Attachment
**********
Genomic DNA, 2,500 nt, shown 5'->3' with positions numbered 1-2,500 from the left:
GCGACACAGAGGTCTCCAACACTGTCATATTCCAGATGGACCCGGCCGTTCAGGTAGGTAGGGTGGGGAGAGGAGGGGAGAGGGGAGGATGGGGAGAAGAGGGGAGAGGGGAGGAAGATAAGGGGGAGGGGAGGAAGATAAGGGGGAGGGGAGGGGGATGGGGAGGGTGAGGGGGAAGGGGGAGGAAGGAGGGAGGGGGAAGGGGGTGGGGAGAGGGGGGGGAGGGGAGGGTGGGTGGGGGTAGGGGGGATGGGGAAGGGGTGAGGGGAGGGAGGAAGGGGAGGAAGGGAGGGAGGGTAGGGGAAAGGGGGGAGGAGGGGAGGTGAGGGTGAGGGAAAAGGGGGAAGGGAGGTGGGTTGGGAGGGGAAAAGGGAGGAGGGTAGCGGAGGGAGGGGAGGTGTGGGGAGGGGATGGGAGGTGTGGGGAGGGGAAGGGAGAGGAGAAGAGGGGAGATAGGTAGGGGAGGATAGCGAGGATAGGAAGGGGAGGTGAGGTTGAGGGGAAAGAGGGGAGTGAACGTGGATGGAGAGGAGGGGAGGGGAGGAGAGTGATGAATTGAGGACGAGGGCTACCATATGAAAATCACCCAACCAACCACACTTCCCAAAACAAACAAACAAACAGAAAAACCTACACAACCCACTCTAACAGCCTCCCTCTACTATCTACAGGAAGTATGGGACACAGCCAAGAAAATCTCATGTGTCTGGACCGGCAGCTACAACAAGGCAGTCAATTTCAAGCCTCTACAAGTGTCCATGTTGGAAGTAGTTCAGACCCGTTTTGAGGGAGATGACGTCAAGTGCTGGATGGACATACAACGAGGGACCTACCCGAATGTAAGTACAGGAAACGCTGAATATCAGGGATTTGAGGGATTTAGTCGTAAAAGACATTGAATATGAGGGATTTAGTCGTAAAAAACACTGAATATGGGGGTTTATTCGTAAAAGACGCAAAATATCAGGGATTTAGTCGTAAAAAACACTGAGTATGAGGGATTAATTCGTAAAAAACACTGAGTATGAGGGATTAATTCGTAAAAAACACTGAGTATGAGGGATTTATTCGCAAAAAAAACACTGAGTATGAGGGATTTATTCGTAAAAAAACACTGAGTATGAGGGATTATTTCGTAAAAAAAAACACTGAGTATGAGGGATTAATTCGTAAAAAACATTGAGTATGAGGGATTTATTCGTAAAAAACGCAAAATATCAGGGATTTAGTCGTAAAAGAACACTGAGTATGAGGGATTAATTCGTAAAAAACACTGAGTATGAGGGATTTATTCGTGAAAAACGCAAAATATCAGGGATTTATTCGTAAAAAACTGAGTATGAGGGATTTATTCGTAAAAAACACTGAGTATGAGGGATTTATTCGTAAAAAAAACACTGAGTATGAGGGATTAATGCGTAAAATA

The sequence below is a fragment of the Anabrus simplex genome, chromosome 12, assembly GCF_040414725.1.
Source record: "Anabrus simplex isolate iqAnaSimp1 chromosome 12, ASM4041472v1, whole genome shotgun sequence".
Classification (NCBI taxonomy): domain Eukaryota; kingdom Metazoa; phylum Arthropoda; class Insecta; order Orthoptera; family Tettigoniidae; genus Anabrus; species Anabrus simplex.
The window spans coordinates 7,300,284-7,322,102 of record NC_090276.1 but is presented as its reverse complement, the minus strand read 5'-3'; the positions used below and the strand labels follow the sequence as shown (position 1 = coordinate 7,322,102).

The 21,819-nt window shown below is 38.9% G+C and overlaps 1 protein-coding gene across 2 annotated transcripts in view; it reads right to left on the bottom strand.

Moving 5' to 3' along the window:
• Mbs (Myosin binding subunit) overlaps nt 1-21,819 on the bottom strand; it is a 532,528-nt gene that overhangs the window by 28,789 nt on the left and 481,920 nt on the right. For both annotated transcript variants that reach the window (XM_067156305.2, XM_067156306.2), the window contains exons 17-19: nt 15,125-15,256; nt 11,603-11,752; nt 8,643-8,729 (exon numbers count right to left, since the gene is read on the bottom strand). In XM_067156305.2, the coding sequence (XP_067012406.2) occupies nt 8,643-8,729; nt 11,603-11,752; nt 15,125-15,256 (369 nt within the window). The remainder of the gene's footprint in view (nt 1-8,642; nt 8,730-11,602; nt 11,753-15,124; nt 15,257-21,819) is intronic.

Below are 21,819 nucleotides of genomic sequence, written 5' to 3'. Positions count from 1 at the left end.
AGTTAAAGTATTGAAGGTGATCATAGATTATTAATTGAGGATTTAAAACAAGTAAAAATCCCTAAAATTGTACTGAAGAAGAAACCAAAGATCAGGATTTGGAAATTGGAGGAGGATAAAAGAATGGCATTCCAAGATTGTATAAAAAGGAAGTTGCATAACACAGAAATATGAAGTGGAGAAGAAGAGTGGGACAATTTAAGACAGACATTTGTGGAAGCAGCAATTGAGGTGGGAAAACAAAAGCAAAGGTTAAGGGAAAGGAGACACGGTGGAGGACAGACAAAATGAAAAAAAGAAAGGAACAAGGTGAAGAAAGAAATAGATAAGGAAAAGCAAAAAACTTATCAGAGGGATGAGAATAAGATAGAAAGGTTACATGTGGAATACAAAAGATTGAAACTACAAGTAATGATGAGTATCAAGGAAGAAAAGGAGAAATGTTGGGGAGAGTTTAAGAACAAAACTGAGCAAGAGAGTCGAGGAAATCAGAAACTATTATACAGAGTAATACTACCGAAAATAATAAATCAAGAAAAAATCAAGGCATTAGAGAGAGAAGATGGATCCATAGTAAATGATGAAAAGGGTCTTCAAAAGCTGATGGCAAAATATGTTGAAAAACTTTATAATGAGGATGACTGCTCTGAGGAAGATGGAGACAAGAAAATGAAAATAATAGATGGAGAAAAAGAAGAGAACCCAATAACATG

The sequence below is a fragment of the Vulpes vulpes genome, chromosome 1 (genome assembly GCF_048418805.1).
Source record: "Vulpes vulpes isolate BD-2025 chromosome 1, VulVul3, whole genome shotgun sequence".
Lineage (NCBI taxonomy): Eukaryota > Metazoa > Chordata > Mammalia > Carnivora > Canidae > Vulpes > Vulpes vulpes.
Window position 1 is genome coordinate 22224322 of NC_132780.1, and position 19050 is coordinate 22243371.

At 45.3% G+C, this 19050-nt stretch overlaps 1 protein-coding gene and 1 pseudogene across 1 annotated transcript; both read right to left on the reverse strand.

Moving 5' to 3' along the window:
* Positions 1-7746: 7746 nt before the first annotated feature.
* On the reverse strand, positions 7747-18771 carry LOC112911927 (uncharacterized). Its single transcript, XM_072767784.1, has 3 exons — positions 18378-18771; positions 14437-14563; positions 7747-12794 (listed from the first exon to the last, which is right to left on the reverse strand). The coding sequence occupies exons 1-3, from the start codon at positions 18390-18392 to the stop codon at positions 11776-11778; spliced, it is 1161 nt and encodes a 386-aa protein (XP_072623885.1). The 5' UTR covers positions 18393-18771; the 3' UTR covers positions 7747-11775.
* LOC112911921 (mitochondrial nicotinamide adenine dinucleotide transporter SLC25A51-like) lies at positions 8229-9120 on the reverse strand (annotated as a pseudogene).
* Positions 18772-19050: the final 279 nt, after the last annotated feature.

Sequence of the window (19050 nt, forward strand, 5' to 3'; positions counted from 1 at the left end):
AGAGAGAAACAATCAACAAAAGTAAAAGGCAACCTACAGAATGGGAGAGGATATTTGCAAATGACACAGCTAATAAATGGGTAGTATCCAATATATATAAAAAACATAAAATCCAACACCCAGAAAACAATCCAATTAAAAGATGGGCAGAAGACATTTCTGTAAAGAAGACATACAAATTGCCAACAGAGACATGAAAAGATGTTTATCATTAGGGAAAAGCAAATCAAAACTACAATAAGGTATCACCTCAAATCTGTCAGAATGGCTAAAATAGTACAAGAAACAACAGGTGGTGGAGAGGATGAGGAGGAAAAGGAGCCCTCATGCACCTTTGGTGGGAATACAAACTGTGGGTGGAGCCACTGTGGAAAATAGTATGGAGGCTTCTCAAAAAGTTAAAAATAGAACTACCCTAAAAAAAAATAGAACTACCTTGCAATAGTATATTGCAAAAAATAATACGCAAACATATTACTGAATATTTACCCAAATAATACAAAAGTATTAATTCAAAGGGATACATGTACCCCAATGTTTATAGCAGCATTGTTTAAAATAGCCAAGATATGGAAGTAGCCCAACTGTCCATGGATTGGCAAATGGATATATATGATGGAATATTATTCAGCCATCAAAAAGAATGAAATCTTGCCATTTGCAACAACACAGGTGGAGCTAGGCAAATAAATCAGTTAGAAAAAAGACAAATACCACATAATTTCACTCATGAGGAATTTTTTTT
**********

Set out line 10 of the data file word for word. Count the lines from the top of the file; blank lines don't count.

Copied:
Below are 21,819 nucleotides of genomic sequence, written 5' to 3'. Positions count from 1 at the left end.